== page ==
orchestra in a day in life

Readers might be interested to know about this little mischieif john(lennon) played while mixing this song.At the end when the orchestra crescendos ,john added an ultrasonic whine to freak out any dogs in vicinity.If the turntable did not have auto-return it would play repeatedly giving the dog the dogday of his life.(On a more personal note,Cecil doesnt seem to be a beatle fan.)

I think this needs expanding a little as it’s a little inaccurate. At the end of the song, an orchestra rises to a crescendo (which John Lennon apparently described as symbolizing the end of the world). There then follows a piano chord (played on many pianos) which was stretched to fade out after a period of some 30 seconds or more.

It is only after the piano has faded out to silence that the ‘ultrasound’ plays (I use the inverted commas as with it being at 15KHz many people, myself included, can hear it). It only lasts for a period of 4 or 5 seconds or so.

The ‘never ending’ part that was designed for non auto-return turntables is a mix of various parts of speech from all band members edited together forwards and backwards to create a general garble. Whilst the band maintained that it was merely intended to be unintelligible, for decades various fans have tried to decipher the speech and have even theorized it to be a message. At any rate, the most prominent of the speech in this segment is from Paul’s mouth and can be approximated to sound like “Never could see any other way” (especially if you squint and tilt your head to one side!).

Personally, I tend to believe that most of the so called messages in Beatles’ songs were unintentional and the product of just trying to play with emerging technology in the recording studio. It has often been reported that the rather surreal lyrics to “I Am The Walrus” were John Lennon’s answer to ‘Idiots who’ll read meaning into any old rubbish’.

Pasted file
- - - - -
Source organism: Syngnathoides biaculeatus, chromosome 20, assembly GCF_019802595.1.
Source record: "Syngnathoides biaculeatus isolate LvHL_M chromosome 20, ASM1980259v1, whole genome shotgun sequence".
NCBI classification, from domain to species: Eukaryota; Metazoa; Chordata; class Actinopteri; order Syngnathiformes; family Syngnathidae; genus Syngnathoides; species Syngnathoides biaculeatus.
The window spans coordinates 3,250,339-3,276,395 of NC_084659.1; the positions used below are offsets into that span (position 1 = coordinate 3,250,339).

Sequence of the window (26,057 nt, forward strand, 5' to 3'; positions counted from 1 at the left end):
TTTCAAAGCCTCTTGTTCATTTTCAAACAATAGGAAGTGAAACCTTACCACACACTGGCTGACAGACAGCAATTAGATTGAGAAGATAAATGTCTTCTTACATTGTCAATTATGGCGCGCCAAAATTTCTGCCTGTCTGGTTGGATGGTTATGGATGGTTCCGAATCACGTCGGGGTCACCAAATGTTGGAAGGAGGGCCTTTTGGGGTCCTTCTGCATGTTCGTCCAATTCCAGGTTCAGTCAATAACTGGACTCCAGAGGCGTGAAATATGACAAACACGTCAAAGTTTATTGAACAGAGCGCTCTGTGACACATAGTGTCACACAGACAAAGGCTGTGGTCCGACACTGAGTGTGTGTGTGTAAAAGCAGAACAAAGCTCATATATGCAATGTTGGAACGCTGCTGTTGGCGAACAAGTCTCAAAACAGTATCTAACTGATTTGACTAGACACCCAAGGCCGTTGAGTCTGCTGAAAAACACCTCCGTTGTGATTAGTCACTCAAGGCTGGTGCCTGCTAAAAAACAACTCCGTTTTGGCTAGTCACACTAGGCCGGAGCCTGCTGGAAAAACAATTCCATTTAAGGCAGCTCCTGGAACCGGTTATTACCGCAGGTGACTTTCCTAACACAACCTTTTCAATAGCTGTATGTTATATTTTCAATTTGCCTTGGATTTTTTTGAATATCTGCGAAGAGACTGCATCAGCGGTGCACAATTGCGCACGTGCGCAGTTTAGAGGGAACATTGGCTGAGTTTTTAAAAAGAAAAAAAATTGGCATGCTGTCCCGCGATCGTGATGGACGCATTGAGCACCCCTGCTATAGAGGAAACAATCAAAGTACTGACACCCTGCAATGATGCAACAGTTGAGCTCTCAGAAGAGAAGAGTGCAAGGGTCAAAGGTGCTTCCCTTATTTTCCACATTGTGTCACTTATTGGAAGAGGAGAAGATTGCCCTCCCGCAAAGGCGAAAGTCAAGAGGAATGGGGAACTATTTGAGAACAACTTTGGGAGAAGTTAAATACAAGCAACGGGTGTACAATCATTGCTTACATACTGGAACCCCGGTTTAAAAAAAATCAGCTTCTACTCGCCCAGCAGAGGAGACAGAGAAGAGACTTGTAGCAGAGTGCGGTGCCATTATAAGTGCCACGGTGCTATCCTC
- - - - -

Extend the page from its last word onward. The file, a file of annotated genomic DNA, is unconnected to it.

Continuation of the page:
The voice garble at the end is (or at least originally was) only on the British LPs.

Welcome to the SDMB, saurabhsingh.

A link to the column is appreciated. Providing one can be as simple as pasting the URL into your post, making sure to leave a blank space on either side of it. Like so: http://www.straightdope.com/classics/a1_321b.html

Considering that the CD releaseof Sgt. Pepper is nearly 20 years old, and includes the simulation of the original British LP experience, and the fact that newly-manufactured LP distribution dried up to less than a trickle about 15 years ago, this is this is probably a moot point other than being a minor historical curiosity.

This way to the Tiny Events That Make You Realize How Old You Are thread.

Quibble time: the orchestra crescendos, it doesn’t rise to one.

Not if you’re old enough to have the original LP and are spending too much on new CDs to feel like spending more money on what you already have.

(Being a straight male, I find Andrea Corr a hell of a lot sexier than any of the Fab Four – insert Bob Hope growl here!)

Beatlesongs says that they kept turning up the volume to catch the piano chord for as long as possible, finally getting the air conditioning of the studio also.

It also says that John deliberately made the lyrics of “I Am the Walrus” obscure for fans who read messages into the songs.

Come Togather, Strawberry fields and Across the Universe he made obvious to make up for it?

I had heard it was Paul not John who added the music for dogs.